A book of brand guidelines under the text “How to Define Your Brand.”

Your Branding Is All Wrong: Here’s How to Define Your Brand

How well have you established your brand identity? What are your business’s core values? How do you define your brand personality? How detailed is your brand strategy?

If you don’t have good answers to those questions, you haven’t done enough to establish your brand. You may have a mission statement and some fonts picked out for marketing materials,  but that’s not enough for your brand to stand on its own two feet.

Having a strong brand is much more than having a good logo and being funny on social media platforms. Your brand’s visual identity is only one piece of the puzzle; putting most of your focus here is a mistake — until you’ve done your homework. 

Look at Nike or Apple, for example. These companies are juggernauts when it comes to brand recognition. Why is that? Because they understand how you develop and maintain a strong brand identity. They focus on brand story, brand image, and established brand guidelines.

Whether a personal brand, a small business, or a large company, a successful brand takes a lot of research and hard work. If you want to take your brand to the next level, you need to follow the steps to find your human truth, category truth, and brand truth.

The Misconceptions With Brand Building

A lot of people picture branding as your logo, catchy taglines, and Pantone colors. However, these aspects are the last parts of your brand that you should think about (literally, they are in the last steps).

You have so much more to worry about when building your brand: how do consumers perceive you, how do you appeal to them, how do you set your company apart from the competition, where are you positioned in the market, and so much more. None of these are new concepts, they just don’t get brought up enough when talking about brand management and building.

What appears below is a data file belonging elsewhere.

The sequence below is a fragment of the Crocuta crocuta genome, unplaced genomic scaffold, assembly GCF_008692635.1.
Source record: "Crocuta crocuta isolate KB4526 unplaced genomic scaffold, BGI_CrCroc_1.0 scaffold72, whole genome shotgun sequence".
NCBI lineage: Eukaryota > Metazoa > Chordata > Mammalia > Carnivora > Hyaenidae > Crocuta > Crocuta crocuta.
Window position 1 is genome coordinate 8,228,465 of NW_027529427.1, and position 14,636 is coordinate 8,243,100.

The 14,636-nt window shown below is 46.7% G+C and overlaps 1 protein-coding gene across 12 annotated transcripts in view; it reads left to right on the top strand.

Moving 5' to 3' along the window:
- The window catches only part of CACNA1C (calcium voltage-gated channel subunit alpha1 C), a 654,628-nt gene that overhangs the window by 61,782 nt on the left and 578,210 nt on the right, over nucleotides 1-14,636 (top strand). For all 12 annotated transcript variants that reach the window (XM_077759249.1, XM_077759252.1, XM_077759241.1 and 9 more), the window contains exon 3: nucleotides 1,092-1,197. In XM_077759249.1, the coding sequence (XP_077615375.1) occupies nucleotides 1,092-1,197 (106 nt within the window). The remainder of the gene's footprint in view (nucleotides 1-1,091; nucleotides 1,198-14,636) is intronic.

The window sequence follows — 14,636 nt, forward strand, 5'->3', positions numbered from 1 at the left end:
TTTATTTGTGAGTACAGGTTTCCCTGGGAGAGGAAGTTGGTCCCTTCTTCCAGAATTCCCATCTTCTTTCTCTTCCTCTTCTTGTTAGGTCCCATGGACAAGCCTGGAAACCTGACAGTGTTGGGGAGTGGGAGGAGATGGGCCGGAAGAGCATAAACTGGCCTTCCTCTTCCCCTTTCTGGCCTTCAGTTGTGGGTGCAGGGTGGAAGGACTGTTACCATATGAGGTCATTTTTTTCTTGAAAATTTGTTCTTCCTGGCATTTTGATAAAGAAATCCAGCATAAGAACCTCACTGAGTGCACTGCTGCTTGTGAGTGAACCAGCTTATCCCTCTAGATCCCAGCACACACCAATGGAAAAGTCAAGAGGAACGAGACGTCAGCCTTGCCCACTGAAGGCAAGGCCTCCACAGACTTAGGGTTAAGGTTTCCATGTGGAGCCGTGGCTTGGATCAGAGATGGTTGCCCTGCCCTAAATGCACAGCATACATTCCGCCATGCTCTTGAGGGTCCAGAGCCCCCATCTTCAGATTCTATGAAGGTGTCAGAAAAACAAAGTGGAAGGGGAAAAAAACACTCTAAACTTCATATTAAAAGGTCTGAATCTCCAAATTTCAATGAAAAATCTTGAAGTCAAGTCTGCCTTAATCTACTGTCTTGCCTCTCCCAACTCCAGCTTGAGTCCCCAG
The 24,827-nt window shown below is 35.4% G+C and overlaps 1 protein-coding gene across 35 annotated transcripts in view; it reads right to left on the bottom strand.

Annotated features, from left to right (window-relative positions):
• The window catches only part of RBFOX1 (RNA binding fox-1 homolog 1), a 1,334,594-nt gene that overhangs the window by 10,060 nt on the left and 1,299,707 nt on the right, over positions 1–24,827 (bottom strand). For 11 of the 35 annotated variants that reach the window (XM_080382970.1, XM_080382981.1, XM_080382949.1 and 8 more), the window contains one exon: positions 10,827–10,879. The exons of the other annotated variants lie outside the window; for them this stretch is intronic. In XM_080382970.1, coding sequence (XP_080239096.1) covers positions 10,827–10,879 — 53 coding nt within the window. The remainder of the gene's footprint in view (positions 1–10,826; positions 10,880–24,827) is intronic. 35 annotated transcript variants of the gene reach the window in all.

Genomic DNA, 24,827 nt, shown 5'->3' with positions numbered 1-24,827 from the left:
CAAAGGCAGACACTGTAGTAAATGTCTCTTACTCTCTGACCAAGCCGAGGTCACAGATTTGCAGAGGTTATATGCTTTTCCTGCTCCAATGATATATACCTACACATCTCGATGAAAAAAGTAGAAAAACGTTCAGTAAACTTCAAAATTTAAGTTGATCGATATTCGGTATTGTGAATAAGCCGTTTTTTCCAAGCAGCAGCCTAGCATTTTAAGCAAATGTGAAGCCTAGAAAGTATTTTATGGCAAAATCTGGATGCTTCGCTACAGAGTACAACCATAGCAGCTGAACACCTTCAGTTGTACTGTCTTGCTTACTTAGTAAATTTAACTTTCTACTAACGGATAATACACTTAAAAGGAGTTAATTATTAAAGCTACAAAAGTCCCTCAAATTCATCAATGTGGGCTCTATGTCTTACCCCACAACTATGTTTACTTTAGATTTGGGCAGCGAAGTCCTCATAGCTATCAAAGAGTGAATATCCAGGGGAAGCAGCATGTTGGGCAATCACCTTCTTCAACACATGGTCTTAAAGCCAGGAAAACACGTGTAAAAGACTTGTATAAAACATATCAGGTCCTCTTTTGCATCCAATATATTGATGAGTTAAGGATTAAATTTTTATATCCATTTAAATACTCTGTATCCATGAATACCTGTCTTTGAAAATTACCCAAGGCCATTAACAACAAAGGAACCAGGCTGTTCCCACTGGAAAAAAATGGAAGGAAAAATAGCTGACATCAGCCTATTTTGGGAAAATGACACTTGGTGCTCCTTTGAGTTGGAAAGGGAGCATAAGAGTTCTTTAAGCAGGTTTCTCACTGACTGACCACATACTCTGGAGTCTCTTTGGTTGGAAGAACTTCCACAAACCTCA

One of the most important things to remember is that your brand is not how you want to be perceived, it’s how your customers perceive you. You do not get to decide how the world views your company. What you do get to decide is how to best play into how you are being perceived — and build an effective, strong brand around that.

Human Truth

The human truth is all about people: specifically, your loyal customers. To have an effective brand, you need to understand your target audience. Without a customer base to appeal to, your brand is pointless.

Customer Research

You need to do thorough research on your target audience to understand your ideal customer persona (ICP). Begin brainstorming assumptions about who you believe your target consumers are. How do they think? What do they like and dislike? Use these assumptions to create questions you can ask about your customers.

Start with focus groups, interviews, surveys, and other forms of research on your customers to find out exactly who you need to focus on for your marketing strategy or rebrand. If you are post-launch, use existing customer data to form your conclusions. Customer research is the key to developing a brand that fosters customer loyalty.

By finding out the demographics, psychographics, habits, and pain points of your customers, you can easily generate the idea of your ideal customer — and now you know who you’re trying to appeal to.

Ideal Customer Persona